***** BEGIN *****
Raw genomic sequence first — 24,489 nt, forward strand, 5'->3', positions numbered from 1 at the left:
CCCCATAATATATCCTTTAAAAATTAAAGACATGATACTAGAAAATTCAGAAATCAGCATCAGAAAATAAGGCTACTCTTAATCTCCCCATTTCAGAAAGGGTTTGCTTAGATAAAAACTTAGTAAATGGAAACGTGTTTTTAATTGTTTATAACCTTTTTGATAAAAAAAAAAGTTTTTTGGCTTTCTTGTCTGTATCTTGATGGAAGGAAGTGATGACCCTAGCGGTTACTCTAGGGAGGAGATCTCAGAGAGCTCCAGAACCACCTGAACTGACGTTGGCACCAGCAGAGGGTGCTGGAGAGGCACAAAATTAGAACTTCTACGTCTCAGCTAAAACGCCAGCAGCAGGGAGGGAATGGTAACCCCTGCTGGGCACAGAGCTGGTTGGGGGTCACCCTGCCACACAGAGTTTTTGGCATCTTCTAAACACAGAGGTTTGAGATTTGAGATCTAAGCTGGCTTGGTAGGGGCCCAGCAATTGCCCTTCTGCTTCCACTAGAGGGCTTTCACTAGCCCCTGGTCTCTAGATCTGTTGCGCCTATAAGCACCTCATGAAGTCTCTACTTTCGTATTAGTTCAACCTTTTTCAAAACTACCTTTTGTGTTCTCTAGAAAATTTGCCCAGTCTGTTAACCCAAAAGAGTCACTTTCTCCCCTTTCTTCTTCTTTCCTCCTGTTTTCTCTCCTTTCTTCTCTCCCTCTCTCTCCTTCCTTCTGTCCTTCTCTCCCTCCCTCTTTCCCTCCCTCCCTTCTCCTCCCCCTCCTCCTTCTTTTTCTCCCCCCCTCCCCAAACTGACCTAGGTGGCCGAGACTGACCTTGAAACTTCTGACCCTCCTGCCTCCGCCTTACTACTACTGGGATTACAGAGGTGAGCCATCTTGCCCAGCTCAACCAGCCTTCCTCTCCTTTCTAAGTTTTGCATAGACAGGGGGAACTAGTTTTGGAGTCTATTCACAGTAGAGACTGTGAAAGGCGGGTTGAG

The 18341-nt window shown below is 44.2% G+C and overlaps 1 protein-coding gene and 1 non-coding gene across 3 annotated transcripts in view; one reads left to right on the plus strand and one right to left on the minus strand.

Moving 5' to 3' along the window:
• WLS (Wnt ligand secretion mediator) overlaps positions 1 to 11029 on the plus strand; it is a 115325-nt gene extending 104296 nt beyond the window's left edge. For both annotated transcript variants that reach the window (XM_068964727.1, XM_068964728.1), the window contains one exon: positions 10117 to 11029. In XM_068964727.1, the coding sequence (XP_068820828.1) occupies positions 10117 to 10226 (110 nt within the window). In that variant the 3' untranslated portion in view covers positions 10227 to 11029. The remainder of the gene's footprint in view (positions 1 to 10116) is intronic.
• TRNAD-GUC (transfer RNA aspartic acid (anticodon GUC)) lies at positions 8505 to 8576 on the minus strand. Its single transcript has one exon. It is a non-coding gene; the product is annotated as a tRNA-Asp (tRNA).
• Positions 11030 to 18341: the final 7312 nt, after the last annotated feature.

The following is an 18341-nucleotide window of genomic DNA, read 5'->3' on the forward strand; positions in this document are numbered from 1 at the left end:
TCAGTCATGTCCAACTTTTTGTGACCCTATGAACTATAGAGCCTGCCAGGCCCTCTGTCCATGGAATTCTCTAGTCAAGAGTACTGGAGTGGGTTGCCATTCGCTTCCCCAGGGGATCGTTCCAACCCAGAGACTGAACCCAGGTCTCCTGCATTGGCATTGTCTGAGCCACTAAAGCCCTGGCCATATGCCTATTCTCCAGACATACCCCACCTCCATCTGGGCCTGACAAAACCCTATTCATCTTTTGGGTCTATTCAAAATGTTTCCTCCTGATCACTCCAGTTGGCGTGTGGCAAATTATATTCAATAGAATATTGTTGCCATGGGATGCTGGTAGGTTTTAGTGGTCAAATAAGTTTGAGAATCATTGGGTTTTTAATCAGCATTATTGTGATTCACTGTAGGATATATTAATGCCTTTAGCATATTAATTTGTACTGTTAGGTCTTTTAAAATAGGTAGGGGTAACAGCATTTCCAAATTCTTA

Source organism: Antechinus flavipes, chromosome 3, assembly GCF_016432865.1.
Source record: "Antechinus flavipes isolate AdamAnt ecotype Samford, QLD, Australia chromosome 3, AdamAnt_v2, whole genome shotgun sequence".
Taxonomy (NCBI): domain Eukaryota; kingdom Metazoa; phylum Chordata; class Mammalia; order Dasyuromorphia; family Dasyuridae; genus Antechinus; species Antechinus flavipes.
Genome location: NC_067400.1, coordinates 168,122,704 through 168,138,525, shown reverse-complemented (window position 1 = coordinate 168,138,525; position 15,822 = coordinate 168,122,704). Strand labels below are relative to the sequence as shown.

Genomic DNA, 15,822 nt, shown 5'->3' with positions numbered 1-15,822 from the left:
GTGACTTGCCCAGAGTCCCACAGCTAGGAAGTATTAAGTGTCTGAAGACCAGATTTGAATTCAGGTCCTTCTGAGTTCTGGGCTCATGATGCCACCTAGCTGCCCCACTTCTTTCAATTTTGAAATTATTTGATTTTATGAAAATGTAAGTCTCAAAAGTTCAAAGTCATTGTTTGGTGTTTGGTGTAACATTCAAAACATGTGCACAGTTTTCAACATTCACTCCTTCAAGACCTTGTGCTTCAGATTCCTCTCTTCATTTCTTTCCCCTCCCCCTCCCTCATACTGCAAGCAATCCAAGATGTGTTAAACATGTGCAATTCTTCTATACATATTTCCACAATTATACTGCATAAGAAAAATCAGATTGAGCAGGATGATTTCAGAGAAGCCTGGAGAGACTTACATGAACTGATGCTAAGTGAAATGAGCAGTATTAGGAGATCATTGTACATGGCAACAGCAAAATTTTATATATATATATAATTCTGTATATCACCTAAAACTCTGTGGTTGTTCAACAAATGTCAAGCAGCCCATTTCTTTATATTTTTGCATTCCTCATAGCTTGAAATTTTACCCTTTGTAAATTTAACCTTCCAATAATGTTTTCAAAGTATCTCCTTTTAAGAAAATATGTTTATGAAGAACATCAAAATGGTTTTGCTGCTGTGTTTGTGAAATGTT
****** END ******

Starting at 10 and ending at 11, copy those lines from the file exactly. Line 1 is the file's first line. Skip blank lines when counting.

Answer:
Source organism: Antechinus flavipes, chromosome 3, assembly GCF_016432865.1.
Source record: "Antechinus flavipes isolate AdamAnt ecotype Samford, QLD, Australia chromosome 3, AdamAnt_v2, whole genome shotgun sequence".